Zahradka went on to say, “CRC is currently in an exceptionally strong position. The organization is on a firm financial footing with a highly qualified, experienced, and energetic staff to continue carrying out CRC’s critical mission.”

Since starting at CRC in 1992, Fisher has grown the organization from a small ad hoc coalition into a membership organization including over 300 California non-profits and governmental agencies.

Said former Board Chair Roberto Barragan, “More than ever, CRC has a critical role in the aftermath of a historic financial crisis and recession. The work it does as the nation’s leading state Community Reinvestment Act advocacy group speaks to the continuing tragedies of foreclosures, the exploitation of consumers by predatory financial service providers, and the dearth of small business credit for underserved communities. Alan has built CRC into a true institution in both achievement and future importance.”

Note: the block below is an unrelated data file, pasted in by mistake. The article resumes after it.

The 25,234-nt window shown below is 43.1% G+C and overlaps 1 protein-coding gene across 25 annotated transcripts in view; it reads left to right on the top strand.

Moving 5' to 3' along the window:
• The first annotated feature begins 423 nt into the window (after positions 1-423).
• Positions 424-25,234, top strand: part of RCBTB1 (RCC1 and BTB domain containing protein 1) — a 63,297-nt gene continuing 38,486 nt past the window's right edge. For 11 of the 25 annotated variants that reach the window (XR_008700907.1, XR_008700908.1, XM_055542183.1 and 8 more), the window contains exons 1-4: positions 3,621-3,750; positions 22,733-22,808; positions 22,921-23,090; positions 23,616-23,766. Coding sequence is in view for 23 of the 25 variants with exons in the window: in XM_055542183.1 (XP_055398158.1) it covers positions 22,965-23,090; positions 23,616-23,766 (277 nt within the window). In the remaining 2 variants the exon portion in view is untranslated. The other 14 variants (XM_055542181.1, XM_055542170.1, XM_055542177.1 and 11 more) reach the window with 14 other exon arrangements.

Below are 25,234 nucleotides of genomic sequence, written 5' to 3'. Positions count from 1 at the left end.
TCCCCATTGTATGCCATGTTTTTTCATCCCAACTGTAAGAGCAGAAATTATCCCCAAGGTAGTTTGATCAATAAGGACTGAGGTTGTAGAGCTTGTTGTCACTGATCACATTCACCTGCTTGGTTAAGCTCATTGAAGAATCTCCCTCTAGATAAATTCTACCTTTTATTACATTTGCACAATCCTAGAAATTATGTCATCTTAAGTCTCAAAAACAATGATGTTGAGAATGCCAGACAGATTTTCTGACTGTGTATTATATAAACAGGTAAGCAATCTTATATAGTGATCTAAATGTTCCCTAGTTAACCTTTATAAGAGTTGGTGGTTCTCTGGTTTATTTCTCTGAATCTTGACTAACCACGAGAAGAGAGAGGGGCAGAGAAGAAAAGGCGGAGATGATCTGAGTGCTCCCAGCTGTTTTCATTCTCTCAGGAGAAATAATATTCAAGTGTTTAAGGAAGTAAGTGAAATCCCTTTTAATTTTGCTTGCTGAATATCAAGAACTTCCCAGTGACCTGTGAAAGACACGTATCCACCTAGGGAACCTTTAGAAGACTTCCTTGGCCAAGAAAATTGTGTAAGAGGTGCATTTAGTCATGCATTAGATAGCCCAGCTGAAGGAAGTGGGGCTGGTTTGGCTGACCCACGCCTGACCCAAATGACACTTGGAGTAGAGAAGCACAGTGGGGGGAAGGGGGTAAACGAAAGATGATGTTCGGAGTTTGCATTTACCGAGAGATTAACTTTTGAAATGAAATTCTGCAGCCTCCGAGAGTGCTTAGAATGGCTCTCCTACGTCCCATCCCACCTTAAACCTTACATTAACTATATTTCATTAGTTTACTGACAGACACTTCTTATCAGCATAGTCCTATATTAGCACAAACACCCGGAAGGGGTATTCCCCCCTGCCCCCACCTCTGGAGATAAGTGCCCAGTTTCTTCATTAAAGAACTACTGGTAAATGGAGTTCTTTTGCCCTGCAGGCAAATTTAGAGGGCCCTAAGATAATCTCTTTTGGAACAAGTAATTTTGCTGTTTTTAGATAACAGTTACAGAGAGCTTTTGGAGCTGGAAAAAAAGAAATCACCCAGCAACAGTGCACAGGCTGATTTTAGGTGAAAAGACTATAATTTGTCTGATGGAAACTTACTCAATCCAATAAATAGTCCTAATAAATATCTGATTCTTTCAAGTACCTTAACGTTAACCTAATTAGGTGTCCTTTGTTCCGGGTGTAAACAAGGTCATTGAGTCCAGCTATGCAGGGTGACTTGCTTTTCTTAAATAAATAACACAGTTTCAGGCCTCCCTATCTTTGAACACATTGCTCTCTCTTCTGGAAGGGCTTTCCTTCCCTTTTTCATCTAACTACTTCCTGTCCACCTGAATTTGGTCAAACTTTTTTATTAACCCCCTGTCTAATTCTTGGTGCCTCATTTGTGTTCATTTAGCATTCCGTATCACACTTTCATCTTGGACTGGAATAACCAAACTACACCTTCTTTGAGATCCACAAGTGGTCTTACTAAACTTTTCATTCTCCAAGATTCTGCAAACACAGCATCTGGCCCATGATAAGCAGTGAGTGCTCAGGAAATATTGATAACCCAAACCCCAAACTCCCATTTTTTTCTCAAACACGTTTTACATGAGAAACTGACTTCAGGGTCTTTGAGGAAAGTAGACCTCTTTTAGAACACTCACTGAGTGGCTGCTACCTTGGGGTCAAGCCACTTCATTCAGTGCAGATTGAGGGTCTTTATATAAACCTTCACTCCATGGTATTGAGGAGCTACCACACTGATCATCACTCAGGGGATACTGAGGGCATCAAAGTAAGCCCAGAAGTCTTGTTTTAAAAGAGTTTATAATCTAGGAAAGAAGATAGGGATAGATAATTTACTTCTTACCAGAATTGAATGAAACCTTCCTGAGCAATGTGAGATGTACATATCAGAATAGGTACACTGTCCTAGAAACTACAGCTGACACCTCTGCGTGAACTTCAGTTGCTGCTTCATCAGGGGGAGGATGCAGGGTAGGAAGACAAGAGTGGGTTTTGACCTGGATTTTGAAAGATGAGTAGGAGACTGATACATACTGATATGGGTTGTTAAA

Fisher said, “CRC is a wonderful organization with members who have deep roots in their communities. It is an honor to work with CRC members and allies to increase access to needed financial products and programs for California communities. We have won many battles and plan to win more to come.”

In addition to the growth of the organization, CRC’s recent accomplishments under Fisher’s leadership have included:

  • Negotiating Community Reinvestment Act agreements with banks to secure the delivery of responsible products and services to low-income communities in California, including a recent agreement with Union Bank which will result in significantly increased lending and technical assistance to, and investment in, small business, as well as funding to help affordable housing development; the creation of a low-cost banking account; and grants to support community development of at least $33 million through 2014;